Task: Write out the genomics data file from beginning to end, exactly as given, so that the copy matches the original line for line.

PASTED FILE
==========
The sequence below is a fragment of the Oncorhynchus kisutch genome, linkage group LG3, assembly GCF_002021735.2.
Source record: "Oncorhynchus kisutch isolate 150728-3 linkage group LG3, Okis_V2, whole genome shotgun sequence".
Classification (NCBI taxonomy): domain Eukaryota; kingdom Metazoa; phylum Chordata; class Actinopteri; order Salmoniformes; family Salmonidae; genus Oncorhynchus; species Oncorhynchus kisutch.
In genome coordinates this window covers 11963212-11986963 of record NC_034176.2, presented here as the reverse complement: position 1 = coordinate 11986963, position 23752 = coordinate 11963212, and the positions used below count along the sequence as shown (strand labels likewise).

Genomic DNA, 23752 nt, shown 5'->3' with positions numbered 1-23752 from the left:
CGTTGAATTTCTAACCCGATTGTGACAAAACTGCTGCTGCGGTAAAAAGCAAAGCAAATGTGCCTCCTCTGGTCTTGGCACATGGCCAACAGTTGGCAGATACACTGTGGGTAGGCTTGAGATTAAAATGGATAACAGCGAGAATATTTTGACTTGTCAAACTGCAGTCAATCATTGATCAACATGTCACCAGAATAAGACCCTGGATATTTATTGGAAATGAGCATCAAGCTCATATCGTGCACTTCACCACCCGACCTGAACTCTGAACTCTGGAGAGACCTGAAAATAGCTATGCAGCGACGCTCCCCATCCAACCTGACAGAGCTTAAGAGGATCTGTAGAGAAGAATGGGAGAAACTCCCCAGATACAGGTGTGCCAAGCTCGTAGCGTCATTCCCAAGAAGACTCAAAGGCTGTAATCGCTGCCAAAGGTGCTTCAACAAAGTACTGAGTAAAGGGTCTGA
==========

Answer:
The sequence below is a fragment of the Oncorhynchus kisutch genome, linkage group LG3, assembly GCF_002021735.2.
Source record: "Oncorhynchus kisutch isolate 150728-3 linkage group LG3, Okis_V2, whole genome shotgun sequence".
Classification (NCBI taxonomy): domain Eukaryota; kingdom Metazoa; phylum Chordata; class Actinopteri; order Salmoniformes; family Salmonidae; genus Oncorhynchus; species Oncorhynchus kisutch.
In genome coordinates this window covers 11963212-11986963 of record NC_034176.2, presented here as the reverse complement: position 1 = coordinate 11986963, position 23752 = coordinate 11963212, and the positions used below count along the sequence as shown (strand labels likewise).

Genomic DNA, 23752 nt, shown 5'->3' with positions numbered 1-23752 from the left:
CGTTGAATTTCTAACCCGATTGTGACAAAACTGCTGCTGCGGTAAAAAGCAAAGCAAATGTGCCTCCTCTGGTCTTGGCACATGGCCAACAGTTGGCAGATACACTGTGGGTAGGCTTGAGATTAAAATGGATAACAGCGAGAATATTTTGACTTGTCAAACTGCAGTCAATCATTGATCAACATGTCACCAGAATAAGACCCTGGATATTTATTGGAAATGAGCATCAAGCTCATATCGTGCACTTCACCACCCGACCTGAACTCTGAACTCTGGAGAGACCTGAAAATAGCTATGCAGCGACGCTCCCCATCCAACCTGACAGAGCTTAAGAGGATCTGTAGAGAAGAATGGGAGAAACTCCCCAGATACAGGTGTGCCAAGCTCGTAGCGTCATTCCCAAGAAGACTCAAAGGCTGTAATCGCTGCCAAAGGTGCTTCAACAAAGTACTGAGTAAAGGGTCTGA